The consumerisation of IT has been hitting the headlines for several years now, supposedly ushering in an era in which businesses are forced to adopt more consumer technology inside the office, as younger and more technically-aware users join the workforce and expect to have the same facilities at work as they do outside.
Regardless of whether or not this trend can be attributed to the demands of Generation Y employees, enterprises cannot continue to use old, outdated models for delivering IT services, according to Bryan Jones, Dell's marketing director for public and large enterprise in EMEA.
Jones's advice to companies and IT administrators is to loosen their policies around the kind of technologies that employees can use to get their job done, but not go so far that the workplace becomes a free-for-all where everyone chooses a different device.
In other words, the consumerisation of IT is about finding the right balance, and companies need to consider carefully what approach is likely to best serve their requirements, and those of different user groups within their organisation.
"We see this whole consumerisation trend as the IT executive's fight for continued relevance in today's changing business models," said Jones.
"If the IT guys are going to stick to their traditional answer of 'any device as long as it's one of these three approved ones', I think there will be some companies that find it very difficult to find and retain talent as they go forward."
But can it really be the case that large enterprise organisations are prepared to let their IT strategy be dictated by the demands of their most junior employees?
Jones does not think it a ridiculous notion, but he played down the impression that businesses are being blackmailed by young workers demanding the right to use their iPad in the office.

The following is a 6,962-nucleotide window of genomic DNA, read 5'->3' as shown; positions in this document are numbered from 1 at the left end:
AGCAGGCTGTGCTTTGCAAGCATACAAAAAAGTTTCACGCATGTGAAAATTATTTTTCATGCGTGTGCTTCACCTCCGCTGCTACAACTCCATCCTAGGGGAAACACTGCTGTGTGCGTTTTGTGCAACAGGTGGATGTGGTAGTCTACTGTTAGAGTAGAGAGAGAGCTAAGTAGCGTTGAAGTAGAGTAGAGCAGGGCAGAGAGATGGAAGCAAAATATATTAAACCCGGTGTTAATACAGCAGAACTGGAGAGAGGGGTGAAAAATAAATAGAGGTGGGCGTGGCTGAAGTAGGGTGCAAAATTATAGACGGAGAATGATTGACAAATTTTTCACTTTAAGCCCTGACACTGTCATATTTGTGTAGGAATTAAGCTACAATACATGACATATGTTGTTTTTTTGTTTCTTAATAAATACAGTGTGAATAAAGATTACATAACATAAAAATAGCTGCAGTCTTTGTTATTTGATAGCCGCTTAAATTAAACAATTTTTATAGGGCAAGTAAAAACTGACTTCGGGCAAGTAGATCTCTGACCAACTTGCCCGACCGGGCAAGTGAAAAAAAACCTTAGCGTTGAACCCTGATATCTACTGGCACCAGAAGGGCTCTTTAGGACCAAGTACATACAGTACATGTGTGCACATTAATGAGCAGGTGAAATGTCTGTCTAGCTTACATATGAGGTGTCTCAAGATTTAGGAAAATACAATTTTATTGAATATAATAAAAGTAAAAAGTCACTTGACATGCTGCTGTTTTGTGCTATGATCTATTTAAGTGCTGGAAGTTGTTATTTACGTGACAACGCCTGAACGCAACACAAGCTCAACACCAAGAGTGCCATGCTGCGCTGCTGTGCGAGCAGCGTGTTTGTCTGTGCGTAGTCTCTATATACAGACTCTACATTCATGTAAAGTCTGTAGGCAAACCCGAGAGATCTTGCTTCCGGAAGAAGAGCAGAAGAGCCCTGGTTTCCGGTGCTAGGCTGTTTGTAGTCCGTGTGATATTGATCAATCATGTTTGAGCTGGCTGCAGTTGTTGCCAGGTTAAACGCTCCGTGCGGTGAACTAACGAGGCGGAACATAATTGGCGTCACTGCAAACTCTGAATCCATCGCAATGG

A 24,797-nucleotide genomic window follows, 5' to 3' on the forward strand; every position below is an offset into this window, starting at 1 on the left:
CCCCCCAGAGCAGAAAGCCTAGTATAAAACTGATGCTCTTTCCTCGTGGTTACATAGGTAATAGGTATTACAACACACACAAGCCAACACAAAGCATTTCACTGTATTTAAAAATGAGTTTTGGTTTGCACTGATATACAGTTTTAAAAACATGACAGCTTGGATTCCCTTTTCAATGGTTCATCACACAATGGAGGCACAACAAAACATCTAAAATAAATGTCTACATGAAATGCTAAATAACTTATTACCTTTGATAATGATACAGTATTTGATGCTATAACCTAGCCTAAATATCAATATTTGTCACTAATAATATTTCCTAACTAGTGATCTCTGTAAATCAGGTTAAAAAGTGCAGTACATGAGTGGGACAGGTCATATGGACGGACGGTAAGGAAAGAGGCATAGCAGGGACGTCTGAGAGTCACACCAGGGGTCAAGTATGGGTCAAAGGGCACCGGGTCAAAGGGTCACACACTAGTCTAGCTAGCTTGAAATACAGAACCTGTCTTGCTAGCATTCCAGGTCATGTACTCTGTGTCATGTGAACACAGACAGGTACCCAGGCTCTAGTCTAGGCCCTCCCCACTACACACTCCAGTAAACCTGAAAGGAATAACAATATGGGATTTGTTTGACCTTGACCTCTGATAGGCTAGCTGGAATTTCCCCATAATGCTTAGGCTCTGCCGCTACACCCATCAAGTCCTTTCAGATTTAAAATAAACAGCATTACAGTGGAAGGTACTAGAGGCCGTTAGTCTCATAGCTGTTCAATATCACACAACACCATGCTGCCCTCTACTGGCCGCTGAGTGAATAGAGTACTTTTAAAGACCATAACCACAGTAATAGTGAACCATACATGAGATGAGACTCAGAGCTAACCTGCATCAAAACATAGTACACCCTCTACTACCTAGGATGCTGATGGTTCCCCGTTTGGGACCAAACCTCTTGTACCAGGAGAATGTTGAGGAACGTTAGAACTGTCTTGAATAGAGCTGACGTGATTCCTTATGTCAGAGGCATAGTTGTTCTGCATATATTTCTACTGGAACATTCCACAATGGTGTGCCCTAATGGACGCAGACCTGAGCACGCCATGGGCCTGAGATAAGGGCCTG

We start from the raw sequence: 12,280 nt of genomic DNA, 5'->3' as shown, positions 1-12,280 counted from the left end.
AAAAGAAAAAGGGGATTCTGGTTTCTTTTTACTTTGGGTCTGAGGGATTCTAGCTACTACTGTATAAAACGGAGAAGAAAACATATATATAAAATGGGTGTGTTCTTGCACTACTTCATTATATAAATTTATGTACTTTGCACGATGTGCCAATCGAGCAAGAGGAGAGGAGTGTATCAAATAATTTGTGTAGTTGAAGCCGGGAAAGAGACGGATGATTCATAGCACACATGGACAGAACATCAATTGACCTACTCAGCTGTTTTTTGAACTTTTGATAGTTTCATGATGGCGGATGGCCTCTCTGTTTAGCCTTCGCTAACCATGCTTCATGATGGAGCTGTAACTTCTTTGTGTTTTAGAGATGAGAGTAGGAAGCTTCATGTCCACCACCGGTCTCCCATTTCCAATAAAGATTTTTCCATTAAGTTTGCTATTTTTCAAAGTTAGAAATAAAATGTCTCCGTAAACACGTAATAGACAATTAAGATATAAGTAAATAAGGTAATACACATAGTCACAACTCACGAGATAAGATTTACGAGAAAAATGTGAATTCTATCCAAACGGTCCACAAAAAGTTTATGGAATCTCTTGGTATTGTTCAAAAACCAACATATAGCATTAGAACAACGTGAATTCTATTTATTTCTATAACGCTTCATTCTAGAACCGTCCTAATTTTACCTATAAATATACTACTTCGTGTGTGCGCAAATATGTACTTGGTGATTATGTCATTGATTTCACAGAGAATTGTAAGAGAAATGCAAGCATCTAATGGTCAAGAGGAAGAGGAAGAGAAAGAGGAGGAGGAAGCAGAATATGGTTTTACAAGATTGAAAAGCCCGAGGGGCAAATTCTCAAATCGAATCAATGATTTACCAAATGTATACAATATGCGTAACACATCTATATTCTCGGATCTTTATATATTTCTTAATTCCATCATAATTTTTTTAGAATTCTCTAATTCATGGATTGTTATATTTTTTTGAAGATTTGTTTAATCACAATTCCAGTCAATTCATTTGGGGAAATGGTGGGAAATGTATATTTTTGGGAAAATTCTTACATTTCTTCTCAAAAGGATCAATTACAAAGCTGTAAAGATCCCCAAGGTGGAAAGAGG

"I wouldn't say they are dictating how an organisation builds their IT strategy, but they are going to be a key driving force behind that," he said.
"The knowledge workers coming out of university over the last three or four years look at technology in an entirely different light than workers before, so for an IT professional to come in and say: 'I'm only giving you a locked-down limited choice of device' is totally unacceptable to this resource that companies are competing for," he said.
The problem facing IT departments now is that the type and diversity of end-user devices has grown dramatically over the past five years or so.
Whereas a company typically had desktops, laptops and possibly some PDAs in the hands of its employees, there are now smartphones, tablets, netbooks and other devices to choose from, many of which are based on a diverse array of new operating systems.
"So, one of the biggest challenges for companies is how to provide more choice, how to embrace this consumerisation concept without breaking the bank from a cost perspective or from the [technical] support perspective," Jones said.
But while some industry pundits have advocated a complete opening up of enterprise IT provisioning, Jones said that this approach would be a big mistake. He cited a number of Dell customers, mainly in the US, that have toyed with the notion of simply giving employees a budget and allowing them to go off and source their own IT, instead of provisioning and supporting it centrally.
"That is opening yourself up to potential disaster, because you end up with hundreds of different endpoints with a huge disparity across them, and inflated support costs," Jones said.
"Do you really want a company lawyer spending time on the helpline to their laptop vendor because their hard drive failed? That's probably one of the most expensive ways that you could use that employee's time," he explained.
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